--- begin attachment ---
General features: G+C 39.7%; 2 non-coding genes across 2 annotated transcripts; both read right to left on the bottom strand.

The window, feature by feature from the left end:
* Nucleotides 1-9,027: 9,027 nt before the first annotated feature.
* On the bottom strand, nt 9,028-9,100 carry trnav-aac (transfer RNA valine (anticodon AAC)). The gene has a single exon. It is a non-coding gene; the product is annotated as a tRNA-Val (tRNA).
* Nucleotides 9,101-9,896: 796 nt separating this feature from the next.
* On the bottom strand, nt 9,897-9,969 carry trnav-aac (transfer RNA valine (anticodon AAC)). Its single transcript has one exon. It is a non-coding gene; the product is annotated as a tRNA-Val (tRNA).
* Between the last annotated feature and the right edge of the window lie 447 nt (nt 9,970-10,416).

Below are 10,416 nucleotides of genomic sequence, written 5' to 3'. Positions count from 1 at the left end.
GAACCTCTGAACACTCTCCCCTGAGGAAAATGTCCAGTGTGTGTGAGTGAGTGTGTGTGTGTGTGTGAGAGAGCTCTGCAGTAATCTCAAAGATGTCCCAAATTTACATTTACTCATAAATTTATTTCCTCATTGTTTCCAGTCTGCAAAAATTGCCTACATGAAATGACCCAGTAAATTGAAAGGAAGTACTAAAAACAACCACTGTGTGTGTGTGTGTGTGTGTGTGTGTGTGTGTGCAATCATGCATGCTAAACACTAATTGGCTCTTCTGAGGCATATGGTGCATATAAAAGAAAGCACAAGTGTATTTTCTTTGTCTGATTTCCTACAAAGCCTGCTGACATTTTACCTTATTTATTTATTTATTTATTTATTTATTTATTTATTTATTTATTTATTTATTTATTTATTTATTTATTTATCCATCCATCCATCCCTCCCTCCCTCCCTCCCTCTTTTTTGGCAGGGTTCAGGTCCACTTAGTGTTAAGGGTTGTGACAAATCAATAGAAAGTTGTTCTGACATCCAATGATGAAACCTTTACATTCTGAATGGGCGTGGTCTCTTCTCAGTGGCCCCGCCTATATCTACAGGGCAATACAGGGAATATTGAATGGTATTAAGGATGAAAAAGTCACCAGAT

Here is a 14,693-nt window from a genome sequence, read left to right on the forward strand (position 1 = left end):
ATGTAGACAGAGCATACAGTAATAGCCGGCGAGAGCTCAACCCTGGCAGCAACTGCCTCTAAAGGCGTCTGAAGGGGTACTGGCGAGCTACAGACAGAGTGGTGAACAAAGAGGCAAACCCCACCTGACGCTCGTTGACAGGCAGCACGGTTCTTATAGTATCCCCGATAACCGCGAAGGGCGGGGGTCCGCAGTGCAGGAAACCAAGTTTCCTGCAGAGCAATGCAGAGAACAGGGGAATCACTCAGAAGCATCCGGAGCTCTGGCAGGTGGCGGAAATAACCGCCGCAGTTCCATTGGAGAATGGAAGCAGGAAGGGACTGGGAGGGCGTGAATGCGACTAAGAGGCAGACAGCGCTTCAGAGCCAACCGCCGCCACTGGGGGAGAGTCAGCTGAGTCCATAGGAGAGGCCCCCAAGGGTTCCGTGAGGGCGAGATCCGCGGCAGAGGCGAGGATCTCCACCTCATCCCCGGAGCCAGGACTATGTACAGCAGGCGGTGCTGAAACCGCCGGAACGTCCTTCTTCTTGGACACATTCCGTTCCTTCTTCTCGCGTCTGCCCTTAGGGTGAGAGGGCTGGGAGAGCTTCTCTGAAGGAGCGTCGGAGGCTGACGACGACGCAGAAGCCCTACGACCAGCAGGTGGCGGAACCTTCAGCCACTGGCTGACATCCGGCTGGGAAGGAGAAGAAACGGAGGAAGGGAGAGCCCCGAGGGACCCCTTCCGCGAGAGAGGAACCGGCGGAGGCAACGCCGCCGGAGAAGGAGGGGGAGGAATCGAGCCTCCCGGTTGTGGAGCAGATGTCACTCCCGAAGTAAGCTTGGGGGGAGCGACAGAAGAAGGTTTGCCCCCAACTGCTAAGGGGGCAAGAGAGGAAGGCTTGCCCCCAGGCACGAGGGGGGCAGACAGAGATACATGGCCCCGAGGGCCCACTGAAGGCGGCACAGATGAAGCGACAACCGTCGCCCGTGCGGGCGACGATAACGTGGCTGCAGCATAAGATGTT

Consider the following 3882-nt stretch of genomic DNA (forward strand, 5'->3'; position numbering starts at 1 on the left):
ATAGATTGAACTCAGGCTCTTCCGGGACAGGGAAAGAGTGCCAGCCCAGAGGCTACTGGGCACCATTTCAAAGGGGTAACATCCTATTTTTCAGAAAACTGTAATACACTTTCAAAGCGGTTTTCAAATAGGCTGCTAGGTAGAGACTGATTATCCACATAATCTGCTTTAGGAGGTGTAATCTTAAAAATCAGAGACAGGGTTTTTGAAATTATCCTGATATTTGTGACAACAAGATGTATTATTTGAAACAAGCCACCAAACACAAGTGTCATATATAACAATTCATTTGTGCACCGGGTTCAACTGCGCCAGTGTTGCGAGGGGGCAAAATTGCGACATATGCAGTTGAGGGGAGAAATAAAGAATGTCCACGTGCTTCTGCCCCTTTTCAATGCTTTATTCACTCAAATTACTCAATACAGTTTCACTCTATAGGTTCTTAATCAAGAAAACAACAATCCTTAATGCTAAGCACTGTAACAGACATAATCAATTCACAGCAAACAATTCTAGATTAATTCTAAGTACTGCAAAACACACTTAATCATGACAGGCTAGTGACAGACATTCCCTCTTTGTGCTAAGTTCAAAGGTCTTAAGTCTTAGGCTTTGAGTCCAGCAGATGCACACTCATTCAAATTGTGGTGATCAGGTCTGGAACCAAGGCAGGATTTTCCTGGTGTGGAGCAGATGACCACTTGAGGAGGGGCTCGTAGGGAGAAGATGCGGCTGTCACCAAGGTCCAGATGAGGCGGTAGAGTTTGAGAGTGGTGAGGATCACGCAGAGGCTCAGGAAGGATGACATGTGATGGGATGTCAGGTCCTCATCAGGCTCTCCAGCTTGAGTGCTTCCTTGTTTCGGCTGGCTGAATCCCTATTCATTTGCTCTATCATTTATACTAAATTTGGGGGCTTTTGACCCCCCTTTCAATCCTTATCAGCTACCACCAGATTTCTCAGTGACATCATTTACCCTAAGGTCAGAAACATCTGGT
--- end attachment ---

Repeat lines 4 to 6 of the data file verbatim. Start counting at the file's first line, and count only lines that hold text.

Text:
* On the bottom strand, nt 9,028-9,100 carry trnav-aac (transfer RNA valine (anticodon AAC)). The gene has a single exon. It is a non-coding gene; the product is annotated as a tRNA-Val (tRNA).
* Nucleotides 9,101-9,896: 796 nt separating this feature from the next.
* On the bottom strand, nt 9,897-9,969 carry trnav-aac (transfer RNA valine (anticodon AAC)). Its single transcript has one exon. It is a non-coding gene; the product is annotated as a tRNA-Val (tRNA).